Net Neutrality: The OTHER Reason to have a VPN

Yesterday as the work day wrapped up, I found that a game had updated with a really large patch. I let it begin the download, and it threw some errors before it was complete. I tried this a few more times and saw more errors. Baffled, I fired up my VPN to see if it might be a local routing issue. This solved the problem, and in the process I also noticed that some other downloads I had going were moving ten times faster.

Why? Comcast has been throttling connections. They are able to see that I have some large downloads going, and it scales down my internet speeds for those pieces. Over my VPN, they can’t see what I’m doing, so they can’t throttle it. Ergo, they speed up. Since Comcast doesn’t throttle my connection to assorted speed testing sites, all those speed tests show up normal (sometimes, even faster than you expect, I find).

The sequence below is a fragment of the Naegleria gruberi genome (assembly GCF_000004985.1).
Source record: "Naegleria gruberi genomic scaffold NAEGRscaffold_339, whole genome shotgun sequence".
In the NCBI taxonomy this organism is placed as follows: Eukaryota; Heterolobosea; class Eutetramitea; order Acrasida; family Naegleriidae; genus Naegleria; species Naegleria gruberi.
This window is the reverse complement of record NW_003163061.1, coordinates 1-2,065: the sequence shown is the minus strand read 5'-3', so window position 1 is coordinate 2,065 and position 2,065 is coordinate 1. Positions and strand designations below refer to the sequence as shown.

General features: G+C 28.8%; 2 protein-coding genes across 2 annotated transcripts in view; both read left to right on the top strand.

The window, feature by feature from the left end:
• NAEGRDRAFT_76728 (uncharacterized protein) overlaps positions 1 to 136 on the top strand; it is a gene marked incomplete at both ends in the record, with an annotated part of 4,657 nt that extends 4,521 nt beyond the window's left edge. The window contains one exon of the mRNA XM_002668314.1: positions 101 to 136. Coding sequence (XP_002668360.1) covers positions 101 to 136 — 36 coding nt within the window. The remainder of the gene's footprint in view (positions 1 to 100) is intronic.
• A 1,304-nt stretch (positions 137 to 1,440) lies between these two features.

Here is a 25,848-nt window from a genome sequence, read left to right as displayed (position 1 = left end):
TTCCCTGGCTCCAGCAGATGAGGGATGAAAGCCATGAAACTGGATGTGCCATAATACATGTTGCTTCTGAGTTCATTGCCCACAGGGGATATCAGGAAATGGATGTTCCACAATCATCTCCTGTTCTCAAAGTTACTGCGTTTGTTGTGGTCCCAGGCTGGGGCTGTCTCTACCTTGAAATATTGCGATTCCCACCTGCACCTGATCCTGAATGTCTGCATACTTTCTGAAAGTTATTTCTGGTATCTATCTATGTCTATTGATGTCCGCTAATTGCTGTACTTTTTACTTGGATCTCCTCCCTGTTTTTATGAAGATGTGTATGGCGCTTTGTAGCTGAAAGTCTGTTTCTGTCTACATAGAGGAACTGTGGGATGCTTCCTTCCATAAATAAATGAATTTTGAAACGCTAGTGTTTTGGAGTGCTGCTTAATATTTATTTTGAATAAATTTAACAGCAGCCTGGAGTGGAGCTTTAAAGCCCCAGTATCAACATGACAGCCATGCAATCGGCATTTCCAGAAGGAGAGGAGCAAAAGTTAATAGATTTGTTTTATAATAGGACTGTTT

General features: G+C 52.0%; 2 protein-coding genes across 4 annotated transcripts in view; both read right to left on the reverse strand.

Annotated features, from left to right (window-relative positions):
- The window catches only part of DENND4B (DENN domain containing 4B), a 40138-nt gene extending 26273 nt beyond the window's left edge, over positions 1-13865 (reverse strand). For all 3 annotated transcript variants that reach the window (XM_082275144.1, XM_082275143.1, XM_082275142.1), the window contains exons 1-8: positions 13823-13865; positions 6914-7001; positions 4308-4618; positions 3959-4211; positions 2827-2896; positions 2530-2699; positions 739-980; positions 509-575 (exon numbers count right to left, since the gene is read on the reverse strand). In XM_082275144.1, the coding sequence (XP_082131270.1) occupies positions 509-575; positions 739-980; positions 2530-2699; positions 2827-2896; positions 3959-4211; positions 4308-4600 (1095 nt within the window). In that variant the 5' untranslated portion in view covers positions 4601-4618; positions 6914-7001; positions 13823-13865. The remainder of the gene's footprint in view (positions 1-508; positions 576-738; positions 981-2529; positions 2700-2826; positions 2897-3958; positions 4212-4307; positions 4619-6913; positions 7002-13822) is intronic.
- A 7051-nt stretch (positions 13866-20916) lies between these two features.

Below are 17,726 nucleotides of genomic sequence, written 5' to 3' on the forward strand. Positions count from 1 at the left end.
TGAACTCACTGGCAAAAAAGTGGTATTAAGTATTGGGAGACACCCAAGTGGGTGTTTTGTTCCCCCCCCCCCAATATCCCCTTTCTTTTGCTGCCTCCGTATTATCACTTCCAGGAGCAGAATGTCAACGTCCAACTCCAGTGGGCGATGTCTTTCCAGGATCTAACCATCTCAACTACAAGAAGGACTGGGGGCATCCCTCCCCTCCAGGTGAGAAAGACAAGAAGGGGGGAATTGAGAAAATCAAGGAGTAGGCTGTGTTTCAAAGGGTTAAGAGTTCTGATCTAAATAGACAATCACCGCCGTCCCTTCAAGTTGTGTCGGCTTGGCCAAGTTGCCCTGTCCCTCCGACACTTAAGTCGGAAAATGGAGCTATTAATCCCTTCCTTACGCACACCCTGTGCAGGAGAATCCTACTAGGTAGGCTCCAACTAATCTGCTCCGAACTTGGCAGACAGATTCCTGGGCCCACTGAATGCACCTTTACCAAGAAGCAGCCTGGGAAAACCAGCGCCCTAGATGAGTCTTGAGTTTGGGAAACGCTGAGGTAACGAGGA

This is a day to day, affects-everyone example of what Net Neutrality means. It means they can’t go inspecting my traffic to limit speeds on this or that, especially for shit that’s totally legitimate like patching a game, downloading a game via Steam or something, or streaming from Youtube, Twitch, or Netflix. And using VPN to actually get the speeds you pay for is a handy trick nobody should need to use. 

People panic about security and privacy and government censorship, and that’s all important and legitimate and dangerous. But so few people bat an eye when companies do similarly for commercial purposes.